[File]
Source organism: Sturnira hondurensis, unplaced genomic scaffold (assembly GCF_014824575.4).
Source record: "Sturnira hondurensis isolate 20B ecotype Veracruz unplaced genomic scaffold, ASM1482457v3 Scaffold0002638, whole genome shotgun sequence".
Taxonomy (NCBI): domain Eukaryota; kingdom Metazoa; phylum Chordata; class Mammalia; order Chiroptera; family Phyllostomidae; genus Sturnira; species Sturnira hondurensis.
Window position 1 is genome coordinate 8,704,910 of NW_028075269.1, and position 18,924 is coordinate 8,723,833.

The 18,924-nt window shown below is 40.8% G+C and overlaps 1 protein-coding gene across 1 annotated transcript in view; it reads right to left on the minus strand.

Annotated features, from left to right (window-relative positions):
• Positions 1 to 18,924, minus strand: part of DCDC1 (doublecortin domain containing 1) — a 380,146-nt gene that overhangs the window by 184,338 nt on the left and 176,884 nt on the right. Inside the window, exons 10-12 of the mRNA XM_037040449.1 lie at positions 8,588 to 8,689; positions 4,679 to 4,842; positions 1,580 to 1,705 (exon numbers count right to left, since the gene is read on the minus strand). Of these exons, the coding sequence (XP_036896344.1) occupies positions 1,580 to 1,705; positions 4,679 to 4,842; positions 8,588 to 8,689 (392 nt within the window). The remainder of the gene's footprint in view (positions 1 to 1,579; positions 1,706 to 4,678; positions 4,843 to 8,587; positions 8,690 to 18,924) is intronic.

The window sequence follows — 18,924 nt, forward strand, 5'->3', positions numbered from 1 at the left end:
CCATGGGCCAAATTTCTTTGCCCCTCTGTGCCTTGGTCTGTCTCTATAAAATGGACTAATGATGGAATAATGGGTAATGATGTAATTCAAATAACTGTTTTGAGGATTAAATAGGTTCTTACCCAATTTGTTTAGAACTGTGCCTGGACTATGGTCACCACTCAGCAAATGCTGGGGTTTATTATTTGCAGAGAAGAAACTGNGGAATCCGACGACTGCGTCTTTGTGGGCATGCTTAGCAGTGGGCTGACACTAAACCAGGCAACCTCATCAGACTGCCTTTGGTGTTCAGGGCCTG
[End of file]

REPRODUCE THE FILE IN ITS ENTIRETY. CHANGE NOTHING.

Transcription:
Source organism: Sturnira hondurensis, unplaced genomic scaffold (assembly GCF_014824575.4).
Source record: "Sturnira hondurensis isolate 20B ecotype Veracruz unplaced genomic scaffold, ASM1482457v3 Scaffold0002638, whole genome shotgun sequence".
Taxonomy (NCBI): domain Eukaryota; kingdom Metazoa; phylum Chordata; class Mammalia; order Chiroptera; family Phyllostomidae; genus Sturnira; species Sturnira hondurensis.
Window position 1 is genome coordinate 8,704,910 of NW_028075269.1, and position 18,924 is coordinate 8,723,833.

The 18,924-nt window shown below is 40.8% G+C and overlaps 1 protein-coding gene across 1 annotated transcript in view; it reads right to left on the minus strand.

Annotated features, from left to right (window-relative positions):
• Positions 1 to 18,924, minus strand: part of DCDC1 (doublecortin domain containing 1) — a 380,146-nt gene that overhangs the window by 184,338 nt on the left and 176,884 nt on the right. Inside the window, exons 10-12 of the mRNA XM_037040449.1 lie at positions 8,588 to 8,689; positions 4,679 to 4,842; positions 1,580 to 1,705 (exon numbers count right to left, since the gene is read on the minus strand). Of these exons, the coding sequence (XP_036896344.1) occupies positions 1,580 to 1,705; positions 4,679 to 4,842; positions 8,588 to 8,689 (392 nt within the window). The remainder of the gene's footprint in view (positions 1 to 1,579; positions 1,706 to 4,678; positions 4,843 to 8,587; positions 8,690 to 18,924) is intronic.

The window sequence follows — 18,924 nt, forward strand, 5'->3', positions numbered from 1 at the left end:
CCATGGGCCAAATTTCTTTGCCCCTCTGTGCCTTGGTCTGTCTCTATAAAATGGACTAATGATGGAATAATGGGTAATGATGTAATTCAAATAACTGTTTTGAGGATTAAATAGGTTCTTACCCAATTTGTTTAGAACTGTGCCTGGACTATGGTCACCACTCAGCAAATGCTGGGGTTTATTATTTGCAGAGAAGAAACTGNGGAATCCGACGACTGCGTCTTTGTGGGCATGCTTAGCAGTGGGCTGACACTAAACCAGGCAACCTCATCAGACTGCCTTTGGTGTTCAGGGCCTG